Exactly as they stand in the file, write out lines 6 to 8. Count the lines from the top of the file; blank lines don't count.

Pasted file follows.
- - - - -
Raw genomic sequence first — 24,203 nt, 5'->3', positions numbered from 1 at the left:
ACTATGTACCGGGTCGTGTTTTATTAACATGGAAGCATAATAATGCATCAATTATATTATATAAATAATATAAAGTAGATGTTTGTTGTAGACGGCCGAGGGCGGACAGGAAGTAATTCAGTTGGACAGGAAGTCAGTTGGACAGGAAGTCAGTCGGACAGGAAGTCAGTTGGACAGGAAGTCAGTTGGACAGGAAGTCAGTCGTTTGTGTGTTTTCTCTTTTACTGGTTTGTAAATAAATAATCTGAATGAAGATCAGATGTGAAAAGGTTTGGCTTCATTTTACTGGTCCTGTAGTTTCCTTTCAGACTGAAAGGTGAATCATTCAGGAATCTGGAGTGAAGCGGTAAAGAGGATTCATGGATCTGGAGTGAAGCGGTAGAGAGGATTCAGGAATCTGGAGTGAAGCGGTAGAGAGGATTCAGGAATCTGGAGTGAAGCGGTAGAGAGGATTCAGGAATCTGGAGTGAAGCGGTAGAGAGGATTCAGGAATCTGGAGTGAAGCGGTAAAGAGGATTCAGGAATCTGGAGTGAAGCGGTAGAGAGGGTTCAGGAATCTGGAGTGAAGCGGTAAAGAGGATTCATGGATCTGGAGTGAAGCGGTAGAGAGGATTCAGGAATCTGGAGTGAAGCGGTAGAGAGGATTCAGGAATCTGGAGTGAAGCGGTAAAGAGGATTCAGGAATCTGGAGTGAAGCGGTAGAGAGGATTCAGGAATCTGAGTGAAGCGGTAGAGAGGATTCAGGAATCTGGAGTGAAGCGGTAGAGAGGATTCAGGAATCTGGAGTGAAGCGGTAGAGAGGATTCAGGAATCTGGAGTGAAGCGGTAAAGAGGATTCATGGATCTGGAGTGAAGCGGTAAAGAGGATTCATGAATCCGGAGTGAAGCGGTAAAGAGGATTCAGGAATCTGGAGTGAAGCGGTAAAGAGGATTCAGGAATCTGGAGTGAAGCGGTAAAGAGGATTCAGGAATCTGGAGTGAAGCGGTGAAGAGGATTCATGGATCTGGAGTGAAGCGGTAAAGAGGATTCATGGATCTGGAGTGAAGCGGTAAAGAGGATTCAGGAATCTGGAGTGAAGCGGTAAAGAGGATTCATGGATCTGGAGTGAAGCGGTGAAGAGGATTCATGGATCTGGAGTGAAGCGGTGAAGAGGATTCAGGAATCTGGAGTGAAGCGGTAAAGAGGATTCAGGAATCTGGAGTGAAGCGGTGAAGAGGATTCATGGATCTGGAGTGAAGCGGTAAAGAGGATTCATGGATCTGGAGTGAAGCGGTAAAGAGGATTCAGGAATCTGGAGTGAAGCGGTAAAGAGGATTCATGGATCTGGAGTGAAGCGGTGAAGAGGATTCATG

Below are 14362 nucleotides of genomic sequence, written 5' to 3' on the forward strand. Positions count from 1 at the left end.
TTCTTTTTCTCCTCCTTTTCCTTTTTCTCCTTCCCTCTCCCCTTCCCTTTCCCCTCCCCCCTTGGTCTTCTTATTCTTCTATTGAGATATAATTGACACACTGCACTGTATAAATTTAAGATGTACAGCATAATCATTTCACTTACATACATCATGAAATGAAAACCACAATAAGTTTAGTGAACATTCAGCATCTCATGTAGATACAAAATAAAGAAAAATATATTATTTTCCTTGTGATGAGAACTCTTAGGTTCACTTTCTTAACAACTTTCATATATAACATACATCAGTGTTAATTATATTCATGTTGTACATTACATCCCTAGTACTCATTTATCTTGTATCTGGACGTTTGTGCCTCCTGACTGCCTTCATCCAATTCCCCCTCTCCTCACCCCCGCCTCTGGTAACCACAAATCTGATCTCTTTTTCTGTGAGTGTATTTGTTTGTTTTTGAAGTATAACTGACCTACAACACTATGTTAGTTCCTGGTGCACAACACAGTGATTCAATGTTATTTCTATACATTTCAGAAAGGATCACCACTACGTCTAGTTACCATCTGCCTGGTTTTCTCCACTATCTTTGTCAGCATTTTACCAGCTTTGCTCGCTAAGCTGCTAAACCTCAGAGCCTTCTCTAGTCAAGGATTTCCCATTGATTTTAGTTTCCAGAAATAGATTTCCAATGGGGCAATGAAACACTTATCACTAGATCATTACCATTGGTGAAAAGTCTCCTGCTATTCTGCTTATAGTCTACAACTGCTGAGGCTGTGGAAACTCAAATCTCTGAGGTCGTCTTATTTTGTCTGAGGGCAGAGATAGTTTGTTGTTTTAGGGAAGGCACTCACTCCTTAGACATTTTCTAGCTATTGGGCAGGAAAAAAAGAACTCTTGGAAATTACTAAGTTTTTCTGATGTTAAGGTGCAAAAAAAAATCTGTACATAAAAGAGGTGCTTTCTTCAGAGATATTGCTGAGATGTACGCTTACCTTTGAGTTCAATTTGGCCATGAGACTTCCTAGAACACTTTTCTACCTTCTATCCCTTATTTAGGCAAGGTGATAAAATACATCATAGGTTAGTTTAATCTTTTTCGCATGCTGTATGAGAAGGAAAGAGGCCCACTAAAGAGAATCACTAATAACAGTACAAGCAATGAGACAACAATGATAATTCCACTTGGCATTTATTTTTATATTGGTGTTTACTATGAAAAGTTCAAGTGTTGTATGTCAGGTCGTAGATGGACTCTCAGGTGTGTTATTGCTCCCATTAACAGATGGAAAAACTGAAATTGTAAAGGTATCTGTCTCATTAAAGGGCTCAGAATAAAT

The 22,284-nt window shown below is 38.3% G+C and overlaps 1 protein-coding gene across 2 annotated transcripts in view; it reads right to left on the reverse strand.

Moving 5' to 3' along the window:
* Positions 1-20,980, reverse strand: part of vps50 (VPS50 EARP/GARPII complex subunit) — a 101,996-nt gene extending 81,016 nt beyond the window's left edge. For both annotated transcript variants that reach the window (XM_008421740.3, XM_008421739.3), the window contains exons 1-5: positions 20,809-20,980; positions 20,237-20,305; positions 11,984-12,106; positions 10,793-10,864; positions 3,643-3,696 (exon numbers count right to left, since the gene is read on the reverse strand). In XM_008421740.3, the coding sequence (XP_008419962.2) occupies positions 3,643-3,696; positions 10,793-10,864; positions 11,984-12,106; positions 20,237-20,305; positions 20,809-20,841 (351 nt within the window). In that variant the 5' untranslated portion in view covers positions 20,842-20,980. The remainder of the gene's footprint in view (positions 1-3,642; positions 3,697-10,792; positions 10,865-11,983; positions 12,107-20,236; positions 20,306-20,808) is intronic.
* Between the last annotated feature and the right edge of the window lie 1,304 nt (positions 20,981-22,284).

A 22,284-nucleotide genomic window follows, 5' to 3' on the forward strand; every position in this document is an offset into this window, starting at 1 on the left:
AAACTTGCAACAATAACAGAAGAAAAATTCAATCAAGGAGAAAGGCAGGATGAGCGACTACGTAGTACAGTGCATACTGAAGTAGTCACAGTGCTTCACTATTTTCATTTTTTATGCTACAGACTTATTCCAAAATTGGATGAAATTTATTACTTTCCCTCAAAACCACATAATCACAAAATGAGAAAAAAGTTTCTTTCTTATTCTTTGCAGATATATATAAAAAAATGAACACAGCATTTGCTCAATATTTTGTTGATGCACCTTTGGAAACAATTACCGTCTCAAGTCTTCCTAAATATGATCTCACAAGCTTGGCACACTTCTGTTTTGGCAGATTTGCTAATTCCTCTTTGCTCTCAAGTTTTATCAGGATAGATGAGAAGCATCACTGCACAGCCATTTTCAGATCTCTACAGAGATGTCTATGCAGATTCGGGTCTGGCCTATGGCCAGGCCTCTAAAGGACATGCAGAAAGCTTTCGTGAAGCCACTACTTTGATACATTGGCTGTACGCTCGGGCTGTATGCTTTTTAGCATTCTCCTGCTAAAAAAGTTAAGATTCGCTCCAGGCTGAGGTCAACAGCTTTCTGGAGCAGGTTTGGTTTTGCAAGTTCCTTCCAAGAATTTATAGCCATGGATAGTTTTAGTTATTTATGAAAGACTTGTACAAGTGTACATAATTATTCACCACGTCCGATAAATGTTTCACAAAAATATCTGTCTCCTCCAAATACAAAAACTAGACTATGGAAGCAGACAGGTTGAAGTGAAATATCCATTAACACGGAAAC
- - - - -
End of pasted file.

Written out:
Moving 5' to 3' along the window:
* Positions 1-20,980, reverse strand: part of vps50 (VPS50 EARP/GARPII complex subunit) — a 101,996-nt gene extending 81,016 nt beyond the window's left edge. For both annotated transcript variants that reach the window (XM_008421740.3, XM_008421739.3), the window contains exons 1-5: positions 20,809-20,980; positions 20,237-20,305; positions 11,984-12,106; positions 10,793-10,864; positions 3,643-3,696 (exon numbers count right to left, since the gene is read on the reverse strand). In XM_008421740.3, the coding sequence (XP_008419962.2) occupies positions 3,643-3,696; positions 10,793-10,864; positions 11,984-12,106; positions 20,237-20,305; positions 20,809-20,841 (351 nt within the window). In that variant the 5' untranslated portion in view covers positions 20,842-20,980. The remainder of the gene's footprint in view (positions 1-3,642; positions 3,697-10,792; positions 10,865-11,983; positions 12,107-20,236; positions 20,306-20,808) is intronic.
* Between the last annotated feature and the right edge of the window lie 1,304 nt (positions 20,981-22,284).